“Think of the life you have lived until now as over and, as a dead man, see what’s left as a bonus and live it according to Nature. Love the hand that fate deals you and play it as your own, for what could be more fitting?”
Ready for a lesson in philosophy lite? Me either!
Before you leave, hang with me for a minute. This is not some deep, hard to read, gotta look up fancy words, or math formulas post. I wrote parts of this in my journal today, and decided that maybe it might help others, too.
I have found a philosopher even I can understand and better yet…apply! Since Christy introduced me to the book, I’ve been reading passages from the Daily Stoic since November. And folks, it’s sticking. I’m enthralled by work of Marcus Aurelius–words he’d never intended for anyone else to read.
Confession: I thought Marcus was “just” a warrior and a Roman Emperor. When I mentioned in passing that I was reading a lot of his stuff, my friend said, “Wow. You’re getting into some deep philosophy.”
I had no idea that the man I pictured sculpted in bronze armor and olive branches would have so many wise things to say. Wise things that are relevant to today–1836 years later (I did the math).
Kelsey P – come back here! I almost lost you for a minute, didn’t I?
Here’s the thing. I wanted to share today’s message from my daily reading because it feels so important. The quote above is a fancy way to say, “If you had one week to live, what would you do with it?”
What would you do, really? Keep that question front of mind, because I’m going to ask it again.
It only took me a few minutes to jot down exactly what I would do with seven days. And wait a minute. What if I actually did these things –didn’t philosophize, didn’t talk about doing them–just did them without pomp and circumstance.
- Listen: There’s a calm in listening without an agenda. Making eye contact with the person who’s speaking. Listening without jumping ahead to insert what I want to say.
- Hug: I would hug my husband and my kids every chance I got. That deep-gut feeling of melting into the other person and thinking, I love this person so much I want to burst. Yeah. That kind of hug. The one that moves all the red blood cells through your lungs, fills your heart and makes a person sprout wings.
- No texting. I’d call. My brothers and sister. My mom, my dad, Ron, Marie, Suz. Then, I’d put down the phone and hop over to see my bestie (you still here, Kels?) I’d visit them all if I could, but I wouldn’t be spending any of my last days looking at a windshield or an airplane wing.
- I wouldn’t waste any of the 168 hours on harsh words, grudges, or what ifs. I would apologize to anyone I’d ever hurt–accidentally or intentionally. I’d tell my husband that I thought his marriage proposal was genuine, romantic, and absolutely perfect–because it was. He’s spent too many years feeling bad that it wasn’t more grandiose. I’d tell my daughter to keep being fearless and brave and I’d remind my son to believe in himself. I’d remind them to Let go, and let God as well as the ever-important Not your circus, not your monkeys.
- Love: I would tell every person who is special to me that I love them…and why. For the times they lifted me, noticed me, and made me feel special. I’d thank God for a wonderful life. And then see if Tanna would sing “What a Wonderful World,” one more time.
- I would ask for an early retirement.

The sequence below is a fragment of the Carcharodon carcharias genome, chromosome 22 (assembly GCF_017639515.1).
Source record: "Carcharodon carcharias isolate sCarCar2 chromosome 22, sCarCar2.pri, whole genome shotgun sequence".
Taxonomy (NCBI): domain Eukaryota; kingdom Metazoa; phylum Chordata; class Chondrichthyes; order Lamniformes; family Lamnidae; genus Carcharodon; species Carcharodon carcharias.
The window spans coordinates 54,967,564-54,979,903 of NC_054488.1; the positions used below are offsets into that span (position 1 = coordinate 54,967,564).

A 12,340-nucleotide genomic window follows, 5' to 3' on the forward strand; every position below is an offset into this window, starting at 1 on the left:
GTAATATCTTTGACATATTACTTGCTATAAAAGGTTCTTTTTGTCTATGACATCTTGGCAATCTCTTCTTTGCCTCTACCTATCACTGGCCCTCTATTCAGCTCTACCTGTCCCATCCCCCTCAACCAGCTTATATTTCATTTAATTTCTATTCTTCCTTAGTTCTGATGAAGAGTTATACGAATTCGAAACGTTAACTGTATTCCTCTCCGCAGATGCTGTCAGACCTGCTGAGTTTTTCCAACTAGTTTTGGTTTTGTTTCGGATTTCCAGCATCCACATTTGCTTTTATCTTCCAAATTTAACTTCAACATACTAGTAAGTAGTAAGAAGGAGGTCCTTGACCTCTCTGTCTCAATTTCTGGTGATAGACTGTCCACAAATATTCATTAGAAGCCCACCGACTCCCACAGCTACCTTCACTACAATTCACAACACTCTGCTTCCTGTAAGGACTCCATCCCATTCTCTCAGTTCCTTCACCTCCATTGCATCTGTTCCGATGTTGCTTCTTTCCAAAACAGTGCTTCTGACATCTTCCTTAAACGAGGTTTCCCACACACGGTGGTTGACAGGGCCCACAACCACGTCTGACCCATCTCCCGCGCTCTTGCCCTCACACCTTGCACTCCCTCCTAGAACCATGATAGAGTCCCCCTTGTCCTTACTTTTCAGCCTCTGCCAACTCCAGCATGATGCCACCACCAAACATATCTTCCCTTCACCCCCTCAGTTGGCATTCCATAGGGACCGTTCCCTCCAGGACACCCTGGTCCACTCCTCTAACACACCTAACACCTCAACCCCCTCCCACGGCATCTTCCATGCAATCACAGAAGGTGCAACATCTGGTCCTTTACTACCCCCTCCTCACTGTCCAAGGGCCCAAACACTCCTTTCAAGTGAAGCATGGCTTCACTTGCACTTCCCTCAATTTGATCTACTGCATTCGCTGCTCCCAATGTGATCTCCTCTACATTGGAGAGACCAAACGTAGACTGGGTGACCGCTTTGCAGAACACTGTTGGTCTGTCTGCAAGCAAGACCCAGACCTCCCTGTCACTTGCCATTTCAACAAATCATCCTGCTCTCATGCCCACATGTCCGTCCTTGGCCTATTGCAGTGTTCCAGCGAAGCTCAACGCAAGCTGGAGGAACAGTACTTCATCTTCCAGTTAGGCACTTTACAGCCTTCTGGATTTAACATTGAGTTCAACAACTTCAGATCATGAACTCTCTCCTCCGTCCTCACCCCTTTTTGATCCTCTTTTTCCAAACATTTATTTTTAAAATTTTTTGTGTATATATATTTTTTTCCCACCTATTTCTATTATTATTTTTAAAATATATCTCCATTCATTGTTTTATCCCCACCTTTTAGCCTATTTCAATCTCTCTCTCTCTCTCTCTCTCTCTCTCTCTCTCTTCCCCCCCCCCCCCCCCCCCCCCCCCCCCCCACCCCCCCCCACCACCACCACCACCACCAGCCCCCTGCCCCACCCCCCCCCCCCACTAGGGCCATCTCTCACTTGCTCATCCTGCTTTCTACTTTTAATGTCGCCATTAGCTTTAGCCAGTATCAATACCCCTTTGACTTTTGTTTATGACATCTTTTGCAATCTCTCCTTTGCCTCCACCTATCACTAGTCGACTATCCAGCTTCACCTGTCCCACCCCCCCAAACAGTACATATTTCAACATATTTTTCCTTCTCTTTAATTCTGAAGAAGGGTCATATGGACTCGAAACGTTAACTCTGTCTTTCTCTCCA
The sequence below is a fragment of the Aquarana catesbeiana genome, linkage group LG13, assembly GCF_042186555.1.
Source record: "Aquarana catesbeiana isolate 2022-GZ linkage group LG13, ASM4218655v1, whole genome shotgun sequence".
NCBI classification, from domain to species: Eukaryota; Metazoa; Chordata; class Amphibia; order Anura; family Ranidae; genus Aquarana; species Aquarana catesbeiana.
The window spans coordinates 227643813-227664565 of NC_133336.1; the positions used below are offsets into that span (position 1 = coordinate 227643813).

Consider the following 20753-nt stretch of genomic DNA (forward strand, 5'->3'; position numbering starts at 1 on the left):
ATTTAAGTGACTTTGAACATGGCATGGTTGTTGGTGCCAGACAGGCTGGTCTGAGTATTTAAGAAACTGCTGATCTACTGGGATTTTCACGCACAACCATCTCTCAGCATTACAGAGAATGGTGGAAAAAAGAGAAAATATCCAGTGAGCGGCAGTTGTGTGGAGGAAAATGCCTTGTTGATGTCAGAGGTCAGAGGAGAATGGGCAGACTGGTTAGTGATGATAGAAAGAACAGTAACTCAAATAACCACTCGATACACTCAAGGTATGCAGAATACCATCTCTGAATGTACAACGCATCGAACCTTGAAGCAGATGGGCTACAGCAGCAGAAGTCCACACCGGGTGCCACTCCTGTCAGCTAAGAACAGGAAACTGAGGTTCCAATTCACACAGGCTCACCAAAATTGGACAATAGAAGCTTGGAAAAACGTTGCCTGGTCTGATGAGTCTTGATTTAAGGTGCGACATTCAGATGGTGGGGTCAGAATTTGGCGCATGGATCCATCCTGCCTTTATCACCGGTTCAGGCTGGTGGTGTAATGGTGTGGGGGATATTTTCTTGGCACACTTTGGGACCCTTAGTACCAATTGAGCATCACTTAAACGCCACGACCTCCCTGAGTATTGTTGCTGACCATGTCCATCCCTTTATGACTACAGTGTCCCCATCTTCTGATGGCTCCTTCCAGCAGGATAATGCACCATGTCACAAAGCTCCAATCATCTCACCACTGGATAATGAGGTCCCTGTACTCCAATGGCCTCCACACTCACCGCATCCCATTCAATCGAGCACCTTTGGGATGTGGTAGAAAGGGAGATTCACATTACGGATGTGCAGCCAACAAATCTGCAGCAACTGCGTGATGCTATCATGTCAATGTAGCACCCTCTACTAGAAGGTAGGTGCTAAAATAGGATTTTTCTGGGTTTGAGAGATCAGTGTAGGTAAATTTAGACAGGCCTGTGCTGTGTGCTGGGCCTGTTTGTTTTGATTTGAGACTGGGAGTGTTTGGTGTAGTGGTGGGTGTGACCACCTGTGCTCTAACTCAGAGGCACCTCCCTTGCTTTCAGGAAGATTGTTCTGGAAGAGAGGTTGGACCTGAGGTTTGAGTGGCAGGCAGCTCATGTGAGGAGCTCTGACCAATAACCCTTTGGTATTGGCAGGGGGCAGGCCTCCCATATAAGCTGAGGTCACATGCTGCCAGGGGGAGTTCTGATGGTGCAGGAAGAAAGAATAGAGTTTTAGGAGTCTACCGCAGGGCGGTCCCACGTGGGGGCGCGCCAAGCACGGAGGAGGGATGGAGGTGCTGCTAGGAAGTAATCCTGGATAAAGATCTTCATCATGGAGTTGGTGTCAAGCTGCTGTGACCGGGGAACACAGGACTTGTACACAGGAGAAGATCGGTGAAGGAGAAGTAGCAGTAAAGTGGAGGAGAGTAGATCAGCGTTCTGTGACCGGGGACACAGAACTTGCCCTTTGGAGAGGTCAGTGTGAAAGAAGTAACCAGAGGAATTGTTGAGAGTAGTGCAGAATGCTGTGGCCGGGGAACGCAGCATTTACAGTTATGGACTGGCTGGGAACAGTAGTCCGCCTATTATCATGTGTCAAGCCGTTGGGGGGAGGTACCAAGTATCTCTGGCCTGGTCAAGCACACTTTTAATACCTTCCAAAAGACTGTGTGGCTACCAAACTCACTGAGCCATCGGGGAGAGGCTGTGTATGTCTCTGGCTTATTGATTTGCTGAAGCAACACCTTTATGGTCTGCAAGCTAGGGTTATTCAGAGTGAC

- I’d look at photos of Tanna and Dane and take hundreds more. And remember to print them and have them shipped to the house.
- Read: Everything that I possibly could. And I’d write. But only after everyone was asleep. There’d be little sleeping during my last seven days.
- Clean out the greenhouse, chop some trees, till the garden, plant tomato seeds one last time.
- Go the grocery store, stock up on supplies the family needs–put their needs first for once.
- Be genuine. Make my outsides match my insides. No lies, no masks, no posturing. Say what I mean.
- I would run all of my favorite trails with my dog and anyone else who wanted to come. No talking. Just running. Just being. We could walk if you want.
- Chop, slice, boil, broil, grill, cook. Feed. Break bread together. Dinner at home every night.
- Forgive. Myself included.
Not very fancy, huh? But, doable, right?
I can hear my family rustling upstairs. Coffee cups, water hitting the shower doors, and the click-click of dog’s feet chasing the cat. Pink Floyd is playing in my office and candles are burning. I haven’t felt this calm and grounded in such a long time.
How long will it last? How can I make it last?
It’s easy to feel calm coming off of an extended vacation (on a beach, no less).
You guys know me well enough to know that I when get excited about something, I make big plans, and then it fizzles out. That’s okay. I don’t have to be perfect. You don’t have to be perfect either. The way I see it, if we continue to keep our eyes open, we can find little lessons tucked away in corners or in the hearts of those closest to us. The trick is to remember to apply them in that moment. If we do that, then perhaps we’ll play the “right” cards instead of those we lay on the table when our eyes are shut or our hearts closed.
Again, I ask, If you had one week to live, what would you do with it? What wouldn’t you do? There are no wrong or right answers – just different philosophies and priorities. Please share your thoughts below. For those of my many friends who aren’t bloggers, you can reply below, too. I read and appreciate every comment I receive.
If don’t answer back right away it’s because I’m listening to your words – and not jumping ahead to a reply. If we only had a week left, would we spend it in front of a computer screen?
Let each thing you would do, say or intend be like that of a dying person.
~~Marcus Aurelius, Meditations, 2.11.1 (From the Daily Stoic, page 358)